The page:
C White Matches: 120, Ave: 40, 100’s: 16 Games per 100: 7.50
      U Khawaja Matches: 46, Ave: 42, 100’s: 9 Games per 100: 5.11
      E Cowan Matches: 67, Ave: 40, 100’s: 13 Games per 100: 5.15
      G Bailey Matches: 81, Ave: 40, 100’s: 14 Games per 100: 5.78
      C Rogers Matches: 208, Ave: 50, 100’s: 52 Games per 100: 4.00
      S Watson Matches: 104, Ave: 44 100’s: 17 Games per 100: 6.11
      R Ponting Matches: 273, Ave: 55, 100’s: 77 Games per 100: 3.54

      Recently retired players:
      M Hayden Matches: 295, Ave: 52, 100’s: 79 Games per 100: 3.73
      M Waugh Matches: 368, Ave: 52, 100’s: 81 Games per 100: 4.5

    • May 6th 2012 @ 1:11pm
      Matt F said | May 6th 2012 @ 1:11pm | ! Report

      Consistency is the key here. We’ve got a bunch of batsmen that can pile on the runs when they feel like it but can’t produce the numbers year in year out, which is what separates them from the previous generation.

      Cosgrove is probably the best example. He has a career average of 43 but when broken down season by season we can see serious inconsistency. He seems to have one season where he averages 60+ and follows it up with a season of under 35. He has all the talent but has never had the desire or work ethic to take his talent to the next level. I’m sure that there are a number of cricketers who could be placed in a similar category.

      • May 6th 2012 @ 5:48pm
        Rhys said | May 6th 2012 @ 5:48pm | ! Report

        Cosgrove is the Greg Ritchie of his generation. I’m not saying that necessarily in reference to his physical profile, but Ritchie too was a batsman that promised so much more than he was able to deliver.

    • May 6th 2012 @ 1:42pm
      aussie1st said | May 6th 2012 @ 1:42pm | ! Report

      One name I left out in this piece was Andrew McDonald. When he finally got a proper go in 2006 he has averaged 44 from that period to now. His main problem has been converting his 50s but that can be partially put down to batting with Hodge, Dussey, White and Rogers.

      • May 7th 2012 @ 6:17am
        ManInBlack said | May 7th 2012 @ 6:17am | ! Report

        In Andrew McDonald’s case – you can’t ignore his high quality but sadly massively under rated bowling. However – as Greg Chappell said a couple of years back when Shane Watson was opening the batting “There’s only room for one all rounder” and that left me amazed that A. S.Watson was being used as an opening bat and B. that the opening bat was considered the all-rounder of the test team. Granted – he looked set for a stellar shield season a couple of years back but kept finding dodgy was of getting injured including a busted hand in the middle of a super bowling spell (wickets as well as super economy – there are some good stories of him 100% working over supposedly very good NSW players in the last shield game this year.).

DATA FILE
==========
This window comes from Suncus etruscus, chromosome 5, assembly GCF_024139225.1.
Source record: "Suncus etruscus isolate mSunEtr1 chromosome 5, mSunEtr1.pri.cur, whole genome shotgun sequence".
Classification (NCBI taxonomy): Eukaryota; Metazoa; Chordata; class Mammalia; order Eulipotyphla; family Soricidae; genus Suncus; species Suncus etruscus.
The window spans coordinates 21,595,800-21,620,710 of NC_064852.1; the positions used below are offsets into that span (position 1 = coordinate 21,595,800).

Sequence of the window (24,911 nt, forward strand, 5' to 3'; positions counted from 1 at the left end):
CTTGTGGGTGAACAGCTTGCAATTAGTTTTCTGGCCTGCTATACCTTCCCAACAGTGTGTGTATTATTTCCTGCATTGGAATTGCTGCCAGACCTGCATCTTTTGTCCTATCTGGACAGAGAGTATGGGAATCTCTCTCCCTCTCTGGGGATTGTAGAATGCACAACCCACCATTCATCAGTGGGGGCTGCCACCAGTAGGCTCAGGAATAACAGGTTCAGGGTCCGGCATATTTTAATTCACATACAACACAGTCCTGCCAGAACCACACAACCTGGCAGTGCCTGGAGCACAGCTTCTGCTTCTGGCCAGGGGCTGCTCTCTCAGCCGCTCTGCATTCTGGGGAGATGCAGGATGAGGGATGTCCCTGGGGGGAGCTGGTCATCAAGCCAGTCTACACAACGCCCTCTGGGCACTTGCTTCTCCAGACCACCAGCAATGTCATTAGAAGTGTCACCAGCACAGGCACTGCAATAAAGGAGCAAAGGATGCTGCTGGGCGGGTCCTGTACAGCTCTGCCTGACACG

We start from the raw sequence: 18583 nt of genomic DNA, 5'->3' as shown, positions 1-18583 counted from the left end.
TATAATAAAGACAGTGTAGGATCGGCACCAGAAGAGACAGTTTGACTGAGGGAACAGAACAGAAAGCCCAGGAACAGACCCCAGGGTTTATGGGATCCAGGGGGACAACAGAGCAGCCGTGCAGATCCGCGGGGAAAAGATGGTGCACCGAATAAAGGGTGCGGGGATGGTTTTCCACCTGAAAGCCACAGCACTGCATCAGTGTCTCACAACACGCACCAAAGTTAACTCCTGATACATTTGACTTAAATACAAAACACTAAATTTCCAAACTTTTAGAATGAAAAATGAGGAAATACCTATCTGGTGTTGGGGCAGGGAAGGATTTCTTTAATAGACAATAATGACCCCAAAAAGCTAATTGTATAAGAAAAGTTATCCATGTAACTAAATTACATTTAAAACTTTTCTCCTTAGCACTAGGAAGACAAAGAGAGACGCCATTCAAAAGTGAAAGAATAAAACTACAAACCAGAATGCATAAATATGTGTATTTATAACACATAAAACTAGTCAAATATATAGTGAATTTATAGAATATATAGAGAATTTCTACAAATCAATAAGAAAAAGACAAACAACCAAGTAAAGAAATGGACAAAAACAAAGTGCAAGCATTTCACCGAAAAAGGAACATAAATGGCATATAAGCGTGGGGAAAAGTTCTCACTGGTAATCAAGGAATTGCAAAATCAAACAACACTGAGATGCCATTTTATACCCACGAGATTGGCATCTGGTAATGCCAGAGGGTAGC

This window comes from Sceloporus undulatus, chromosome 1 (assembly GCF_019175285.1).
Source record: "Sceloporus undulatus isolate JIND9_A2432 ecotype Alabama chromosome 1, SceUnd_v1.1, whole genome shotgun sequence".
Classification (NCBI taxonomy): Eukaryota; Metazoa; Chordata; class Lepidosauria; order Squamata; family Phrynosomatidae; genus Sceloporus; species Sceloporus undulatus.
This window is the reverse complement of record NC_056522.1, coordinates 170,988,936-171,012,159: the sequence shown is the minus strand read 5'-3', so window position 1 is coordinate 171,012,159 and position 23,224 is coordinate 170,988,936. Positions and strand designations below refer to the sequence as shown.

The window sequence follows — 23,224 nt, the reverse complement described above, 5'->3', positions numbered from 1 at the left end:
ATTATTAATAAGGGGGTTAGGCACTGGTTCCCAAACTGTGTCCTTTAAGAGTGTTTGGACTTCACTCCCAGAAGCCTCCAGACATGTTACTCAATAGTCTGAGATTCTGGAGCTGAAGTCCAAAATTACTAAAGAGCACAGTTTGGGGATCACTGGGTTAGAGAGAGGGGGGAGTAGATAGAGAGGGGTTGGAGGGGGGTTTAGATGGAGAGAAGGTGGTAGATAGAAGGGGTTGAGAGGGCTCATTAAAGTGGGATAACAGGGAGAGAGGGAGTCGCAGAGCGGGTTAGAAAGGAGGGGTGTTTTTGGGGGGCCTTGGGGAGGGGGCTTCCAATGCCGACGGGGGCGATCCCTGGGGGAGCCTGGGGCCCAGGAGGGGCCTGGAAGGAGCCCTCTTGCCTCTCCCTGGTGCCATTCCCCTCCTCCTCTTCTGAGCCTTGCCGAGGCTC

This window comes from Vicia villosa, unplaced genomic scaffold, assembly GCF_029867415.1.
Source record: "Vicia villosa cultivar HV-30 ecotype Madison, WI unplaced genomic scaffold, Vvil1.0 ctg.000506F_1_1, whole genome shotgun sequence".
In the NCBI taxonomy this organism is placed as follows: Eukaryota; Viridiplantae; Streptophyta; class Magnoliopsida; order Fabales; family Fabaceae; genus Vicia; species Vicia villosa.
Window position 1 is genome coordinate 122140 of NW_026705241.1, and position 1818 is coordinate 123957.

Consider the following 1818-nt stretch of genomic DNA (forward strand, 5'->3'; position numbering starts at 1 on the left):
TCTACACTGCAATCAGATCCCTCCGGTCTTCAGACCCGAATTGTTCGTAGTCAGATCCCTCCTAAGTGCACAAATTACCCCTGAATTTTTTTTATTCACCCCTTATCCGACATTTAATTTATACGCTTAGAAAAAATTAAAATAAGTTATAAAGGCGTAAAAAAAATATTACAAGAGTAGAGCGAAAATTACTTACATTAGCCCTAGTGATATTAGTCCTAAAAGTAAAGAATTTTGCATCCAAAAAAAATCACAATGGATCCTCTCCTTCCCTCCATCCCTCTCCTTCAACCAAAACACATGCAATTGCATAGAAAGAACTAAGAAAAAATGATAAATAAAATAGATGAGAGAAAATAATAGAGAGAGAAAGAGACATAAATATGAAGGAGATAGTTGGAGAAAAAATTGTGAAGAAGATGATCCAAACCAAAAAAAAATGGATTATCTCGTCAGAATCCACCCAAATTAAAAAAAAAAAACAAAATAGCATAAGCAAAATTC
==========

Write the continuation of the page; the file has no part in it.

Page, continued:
In the case of Chris Rogers – he fits the profile for success – or, fitted. He’d scored his 10,000 1st class runs. He’d had to wait behind Langer and Hayden. He got one test as a fill in for injured Hayden and never got sighted again. But, gee – a career 1st class record of 17,000+ runs at avg of 50.
        And, he’s ‘only’ 34.
        Used to be that guys that age had another 3 or 4 years in the national team if they wanted and that forced the young fella’s to keep improving their game at state level. Of course – had that mentality that seemed to have served us well been followed, then one B.Hodge would be considering retirement from the test squad now.
        The silly thing is – the media keeps trying to shuffle Hussey and Ponting out. But, there’s no one any better – so, let the young guys be forced to bash the door down.

        • May 7th 2012 @ 8:20pm
          Disco said | May 7th 2012 @ 8:20pm | ! Report

          Why McDonald was ostracised after the 2009 tour to South Africa eludes me.

          • May 9th 2012 @ 5:29pm
            Lolly said | May 9th 2012 @ 5:29pm | ! Report

            Same here. He was bowling well enough to have been given another shot. He’s played well in County cricket on top of his Shield record, even if it is with Leics in division 2. For some reason he just seems to have become invisible.

    • May 7th 2012 @ 1:14am
      Marcus Taylor said | May 7th 2012 @ 1:14am | ! Report

      So what’s your suggestion? How do we fix it? We know things are bad, batting-wise, so why did this happen and how can we change it?

    • May 7th 2012 @ 10:01am
      Pope Paul VII said | May 7th 2012 @ 10:01am | ! Report

      I have a bit of a theory. Prior to the last three or four seasons Australia had a long hot drought. Flatter and slower wickets were the order of the day and it was runs all around. Since the drought broke batting has been more of a challenge, so the current lot are having a battle stacking up the runs. This includes Ponting, Hussey and Clarke on the more difficult wickets too.

      In regard to Ponting and Hussey there is no denying their exceptional quality and experience. There is also no denying they are well supported by the selectors when they have highly droppable lean stretches. Do the selectors have any criteria for letting them go?

      If the South Africans run through the current top 6 then Cowan’s 20s like 50’s and 50’s worth 100s might apply to the incoming batsman as a matter of expediency to replace the outgoing.

      • May 7th 2012 @ 1:26pm
        Ian Whitchurch said | May 7th 2012 @ 1:26pm | ! Report

        I think theres something in that theory. Good call.

      • May 7th 2012 @ 1:39pm
        aussie1st said | May 7th 2012 @ 1:39pm | ! Report

        That certainly is one reason I was thinking of. It would explain the lack of runs over the past couple of seasons and also the crazy bowling averages we have been seeing. However it also appears the players from this class just aren’t of the same standards compared to 10 years ago. When Hughes and Khawaja were dominating the circuit none of the guys I mentioned were following suit, it was the older guys like Rogers, Hodge, Dussey and Love scoring the runs.